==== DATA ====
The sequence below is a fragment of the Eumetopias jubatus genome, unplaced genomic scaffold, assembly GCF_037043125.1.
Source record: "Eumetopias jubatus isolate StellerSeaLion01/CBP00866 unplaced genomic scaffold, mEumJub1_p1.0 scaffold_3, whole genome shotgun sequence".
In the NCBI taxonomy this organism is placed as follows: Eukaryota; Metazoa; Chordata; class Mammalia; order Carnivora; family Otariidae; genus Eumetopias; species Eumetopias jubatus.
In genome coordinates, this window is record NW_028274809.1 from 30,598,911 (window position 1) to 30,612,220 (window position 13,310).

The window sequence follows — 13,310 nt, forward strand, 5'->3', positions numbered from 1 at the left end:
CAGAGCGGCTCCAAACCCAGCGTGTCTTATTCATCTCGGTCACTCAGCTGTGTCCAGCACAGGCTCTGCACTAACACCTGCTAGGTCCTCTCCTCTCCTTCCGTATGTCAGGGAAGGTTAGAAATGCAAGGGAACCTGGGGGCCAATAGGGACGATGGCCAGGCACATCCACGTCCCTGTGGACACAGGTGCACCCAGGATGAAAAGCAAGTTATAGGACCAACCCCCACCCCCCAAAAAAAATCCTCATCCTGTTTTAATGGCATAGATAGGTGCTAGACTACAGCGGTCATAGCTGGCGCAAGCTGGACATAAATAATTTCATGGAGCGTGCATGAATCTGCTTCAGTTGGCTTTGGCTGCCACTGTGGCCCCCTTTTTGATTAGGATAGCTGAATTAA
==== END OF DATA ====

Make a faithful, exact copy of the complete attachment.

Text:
The sequence below is a fragment of the Eumetopias jubatus genome, unplaced genomic scaffold, assembly GCF_037043125.1.
Source record: "Eumetopias jubatus isolate StellerSeaLion01/CBP00866 unplaced genomic scaffold, mEumJub1_p1.0 scaffold_3, whole genome shotgun sequence".
In the NCBI taxonomy this organism is placed as follows: Eukaryota; Metazoa; Chordata; class Mammalia; order Carnivora; family Otariidae; genus Eumetopias; species Eumetopias jubatus.
In genome coordinates, this window is record NW_028274809.1 from 30,598,911 (window position 1) to 30,612,220 (window position 13,310).

The window sequence follows — 13,310 nt, forward strand, 5'->3', positions numbered from 1 at the left end:
CAGAGCGGCTCCAAACCCAGCGTGTCTTATTCATCTCGGTCACTCAGCTGTGTCCAGCACAGGCTCTGCACTAACACCTGCTAGGTCCTCTCCTCTCCTTCCGTATGTCAGGGAAGGTTAGAAATGCAAGGGAACCTGGGGGCCAATAGGGACGATGGCCAGGCACATCCACGTCCCTGTGGACACAGGTGCACCCAGGATGAAAAGCAAGTTATAGGACCAACCCCCACCCCCCAAAAAAAATCCTCATCCTGTTTTAATGGCATAGATAGGTGCTAGACTACAGCGGTCATAGCTGGCGCAAGCTGGACATAAATAATTTCATGGAGCGTGCATGAATCTGCTTCAGTTGGCTTTGGCTGCCACTGTGGCCCCCTTTTTGATTAGGATAGCTGAATTAA